The function Delay() allows access to other events during the delay. For instance a certain key could be used to interrupt a lenghty delay. The Win32 API function Sleep() ignores events, maybe it should be called DeepSleep().

// delay in milliseconds, uses the system time, also uses 
// Application.ProcessMessages, which allows access to other events 
// during the delay, the Win32 API function Sleep() does not
procedure Delay(msecs: integer);
  FirstTickCount: longint;
  FirstTickCount := GetTickCount;
   until ((GetTickCount-FirstTickCount) >= Longint(msecs));

Great function, exactly what I needed to poll a comport in a class I made

I'm actually surprised you posted something like this, as it is a dangerous function -- especially for newbies who don't really know what the consequences of using it are.

Typically, a GUI should not be Sleeping/Delaying at all. If you must pause for some reason, use one of the Win32 Wait functions.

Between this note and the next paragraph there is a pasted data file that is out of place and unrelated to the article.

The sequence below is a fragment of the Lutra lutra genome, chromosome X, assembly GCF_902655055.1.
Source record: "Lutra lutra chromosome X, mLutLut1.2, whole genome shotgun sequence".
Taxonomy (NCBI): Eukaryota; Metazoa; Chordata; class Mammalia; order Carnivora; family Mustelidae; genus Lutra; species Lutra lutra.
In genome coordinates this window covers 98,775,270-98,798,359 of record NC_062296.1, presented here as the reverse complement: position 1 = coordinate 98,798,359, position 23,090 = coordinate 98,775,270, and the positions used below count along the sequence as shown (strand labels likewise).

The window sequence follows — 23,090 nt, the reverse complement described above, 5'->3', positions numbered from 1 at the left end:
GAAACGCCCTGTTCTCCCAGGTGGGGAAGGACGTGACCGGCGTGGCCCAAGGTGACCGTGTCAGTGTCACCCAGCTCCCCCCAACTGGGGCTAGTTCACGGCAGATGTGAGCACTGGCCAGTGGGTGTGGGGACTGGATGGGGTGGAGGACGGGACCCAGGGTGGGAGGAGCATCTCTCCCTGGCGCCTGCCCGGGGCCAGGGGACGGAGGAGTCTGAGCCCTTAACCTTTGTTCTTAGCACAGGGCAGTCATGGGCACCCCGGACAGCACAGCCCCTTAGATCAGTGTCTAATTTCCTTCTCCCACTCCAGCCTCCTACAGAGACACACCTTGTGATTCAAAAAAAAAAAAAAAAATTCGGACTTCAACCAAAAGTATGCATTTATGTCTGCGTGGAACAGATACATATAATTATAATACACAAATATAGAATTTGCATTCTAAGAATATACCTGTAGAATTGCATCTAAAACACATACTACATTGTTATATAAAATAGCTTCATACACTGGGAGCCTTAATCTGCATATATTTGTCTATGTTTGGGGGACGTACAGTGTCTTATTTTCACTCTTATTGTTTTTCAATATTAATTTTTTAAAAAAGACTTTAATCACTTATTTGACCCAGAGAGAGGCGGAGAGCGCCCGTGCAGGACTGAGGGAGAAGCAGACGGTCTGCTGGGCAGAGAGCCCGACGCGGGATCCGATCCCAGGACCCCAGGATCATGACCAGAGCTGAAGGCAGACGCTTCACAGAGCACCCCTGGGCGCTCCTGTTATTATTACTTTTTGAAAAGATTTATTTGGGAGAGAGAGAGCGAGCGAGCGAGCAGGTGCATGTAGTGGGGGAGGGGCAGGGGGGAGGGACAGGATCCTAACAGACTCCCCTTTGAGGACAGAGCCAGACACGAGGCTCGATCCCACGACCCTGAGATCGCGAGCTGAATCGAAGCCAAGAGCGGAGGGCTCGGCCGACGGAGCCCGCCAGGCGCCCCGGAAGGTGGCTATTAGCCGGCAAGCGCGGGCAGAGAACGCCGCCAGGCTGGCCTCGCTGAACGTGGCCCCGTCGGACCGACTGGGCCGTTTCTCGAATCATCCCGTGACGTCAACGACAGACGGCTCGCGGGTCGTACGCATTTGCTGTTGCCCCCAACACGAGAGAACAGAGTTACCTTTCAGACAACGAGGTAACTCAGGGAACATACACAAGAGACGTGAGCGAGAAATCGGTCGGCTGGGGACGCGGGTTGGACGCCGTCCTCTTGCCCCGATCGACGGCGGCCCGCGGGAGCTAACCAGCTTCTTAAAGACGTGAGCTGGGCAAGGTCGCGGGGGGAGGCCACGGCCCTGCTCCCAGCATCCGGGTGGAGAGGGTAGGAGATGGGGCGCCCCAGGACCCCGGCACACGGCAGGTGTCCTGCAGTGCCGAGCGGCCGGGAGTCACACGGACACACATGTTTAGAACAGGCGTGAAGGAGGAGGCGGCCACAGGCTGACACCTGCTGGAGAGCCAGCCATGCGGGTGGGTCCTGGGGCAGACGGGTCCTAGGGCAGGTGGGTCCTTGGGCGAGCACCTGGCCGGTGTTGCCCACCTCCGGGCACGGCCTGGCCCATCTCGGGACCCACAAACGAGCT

The purpose of a Sleep/Delay function is to block execution of the current thread for some amount of time.

If what you want to do, instead, is to schedule something to happen in the future, use a TTimer object, which properly integrates into the main event loop.

(What the code above does is create a potential nested event loop nightmare.)

Example of waiting for a key press:

program pak;
{$apptype console}
uses SysUtils, Windows;

function IsKeyPressed( ms: DWORD = INFINITE ): boolean;
  result := WaitForSingleObject( GetStdHandle( STD_INPUT_HANDLE ), ms ) = WAIT_OBJECT_0

WriteLn( 'Press any key to wake me up.' );

repeat Write( 'Zzzzz' )
until IsKeyPressed( 500 );

WriteLn( 'Hey, wha''d ''jou go ''n do that for?' )

If you are doing something that is simply a lengthy process, either farm off to another thread (preferred) or simply check now and then that there is no waiting input using either a substitute Window Procedure or a global application state (such as disabling controls that should not be used while processing your long request).

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